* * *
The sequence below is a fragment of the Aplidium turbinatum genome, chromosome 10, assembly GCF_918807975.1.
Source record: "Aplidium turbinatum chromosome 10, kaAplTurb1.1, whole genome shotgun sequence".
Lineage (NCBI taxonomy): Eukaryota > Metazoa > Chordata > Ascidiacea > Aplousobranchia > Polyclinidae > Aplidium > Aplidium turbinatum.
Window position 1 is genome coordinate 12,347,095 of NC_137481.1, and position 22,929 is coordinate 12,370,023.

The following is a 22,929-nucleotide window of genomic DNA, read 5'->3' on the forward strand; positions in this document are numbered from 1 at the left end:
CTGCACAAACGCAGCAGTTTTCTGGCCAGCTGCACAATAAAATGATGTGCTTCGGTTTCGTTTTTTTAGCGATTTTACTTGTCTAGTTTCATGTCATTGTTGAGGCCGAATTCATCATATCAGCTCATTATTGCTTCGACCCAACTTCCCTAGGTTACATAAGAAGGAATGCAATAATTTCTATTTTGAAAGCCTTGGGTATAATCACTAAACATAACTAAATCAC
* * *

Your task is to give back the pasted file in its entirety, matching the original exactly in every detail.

The sequence below is a fragment of the Aplidium turbinatum genome, chromosome 10, assembly GCF_918807975.1.
Source record: "Aplidium turbinatum chromosome 10, kaAplTurb1.1, whole genome shotgun sequence".
Lineage (NCBI taxonomy): Eukaryota > Metazoa > Chordata > Ascidiacea > Aplousobranchia > Polyclinidae > Aplidium > Aplidium turbinatum.
Window position 1 is genome coordinate 12,347,095 of NC_137481.1, and position 22,929 is coordinate 12,370,023.

The following is a 22,929-nucleotide window of genomic DNA, read 5'->3' on the forward strand; positions in this document are numbered from 1 at the left end:
CTGCACAAACGCAGCAGTTTTCTGGCCAGCTGCACAATAAAATGATGTGCTTCGGTTTCGTTTTTTTAGCGATTTTACTTGTCTAGTTTCATGTCATTGTTGAGGCCGAATTCATCATATCAGCTCATTATTGCTTCGACCCAACTTCCCTAGGTTACATAAGAAGGAATGCAATAATTTCTATTTTGAAAGCCTTGGGTATAATCACTAAACATAACTAAATCAC